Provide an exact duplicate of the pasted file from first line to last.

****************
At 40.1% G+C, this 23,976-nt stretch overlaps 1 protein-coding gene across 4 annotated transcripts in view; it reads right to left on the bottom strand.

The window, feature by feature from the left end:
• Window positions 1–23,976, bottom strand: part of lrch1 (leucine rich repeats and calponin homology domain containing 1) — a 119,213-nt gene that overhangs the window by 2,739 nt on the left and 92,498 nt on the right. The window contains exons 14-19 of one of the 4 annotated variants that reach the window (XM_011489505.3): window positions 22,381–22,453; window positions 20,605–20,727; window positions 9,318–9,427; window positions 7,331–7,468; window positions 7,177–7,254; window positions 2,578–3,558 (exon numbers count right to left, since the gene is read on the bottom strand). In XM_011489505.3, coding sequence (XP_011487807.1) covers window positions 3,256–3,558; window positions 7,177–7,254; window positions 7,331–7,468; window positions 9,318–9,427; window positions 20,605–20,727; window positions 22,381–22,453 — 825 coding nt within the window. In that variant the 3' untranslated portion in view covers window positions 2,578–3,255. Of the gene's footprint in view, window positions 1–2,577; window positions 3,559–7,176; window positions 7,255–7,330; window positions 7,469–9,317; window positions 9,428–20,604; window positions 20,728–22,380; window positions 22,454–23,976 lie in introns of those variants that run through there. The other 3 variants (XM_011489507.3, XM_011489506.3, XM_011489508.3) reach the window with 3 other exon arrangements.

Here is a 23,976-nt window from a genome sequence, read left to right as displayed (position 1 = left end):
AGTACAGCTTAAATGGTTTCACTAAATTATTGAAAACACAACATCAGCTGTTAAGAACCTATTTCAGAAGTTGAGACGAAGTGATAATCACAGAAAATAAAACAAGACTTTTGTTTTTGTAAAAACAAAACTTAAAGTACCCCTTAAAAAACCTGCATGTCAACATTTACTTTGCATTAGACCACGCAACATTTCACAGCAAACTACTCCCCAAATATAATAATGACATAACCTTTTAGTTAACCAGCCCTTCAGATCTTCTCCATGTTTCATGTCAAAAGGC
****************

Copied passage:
At 40.1% G+C, this 23,976-nt stretch overlaps 1 protein-coding gene across 4 annotated transcripts in view; it reads right to left on the bottom strand.

The window, feature by feature from the left end:
• Window positions 1–23,976, bottom strand: part of lrch1 (leucine rich repeats and calponin homology domain containing 1) — a 119,213-nt gene that overhangs the window by 2,739 nt on the left and 92,498 nt on the right. The window contains exons 14-19 of one of the 4 annotated variants that reach the window (XM_011489505.3): window positions 22,381–22,453; window positions 20,605–20,727; window positions 9,318–9,427; window positions 7,331–7,468; window positions 7,177–7,254; window positions 2,578–3,558 (exon numbers count right to left, since the gene is read on the bottom strand). In XM_011489505.3, coding sequence (XP_011487807.1) covers window positions 3,256–3,558; window positions 7,177–7,254; window positions 7,331–7,468; window positions 9,318–9,427; window positions 20,605–20,727; window positions 22,381–22,453 — 825 coding nt within the window. In that variant the 3' untranslated portion in view covers window positions 2,578–3,255. Of the gene's footprint in view, window positions 1–2,577; window positions 3,559–7,176; window positions 7,255–7,330; window positions 7,469–9,317; window positions 9,428–20,604; window positions 20,728–22,380; window positions 22,454–23,976 lie in introns of those variants that run through there. The other 3 variants (XM_011489507.3, XM_011489506.3, XM_011489508.3) reach the window with 3 other exon arrangements.

Here is a 23,976-nt window from a genome sequence, read left to right as displayed (position 1 = left end):
AGTACAGCTTAAATGGTTTCACTAAATTATTGAAAACACAACATCAGCTGTTAAGAACCTATTTCAGAAGTTGAGACGAAGTGATAATCACAGAAAATAAAACAAGACTTTTGTTTTTGTAAAAACAAAACTTAAAGTACCCCTTAAAAAACCTGCATGTCAACATTTACTTTGCATTAGACCACGCAACATTTCACAGCAAACTACTCCCCAAATATAATAATGACATAACCTTTTAGTTAACCAGCCCTTCAGATCTTCTCCATGTTTCATGTCAAAAGGC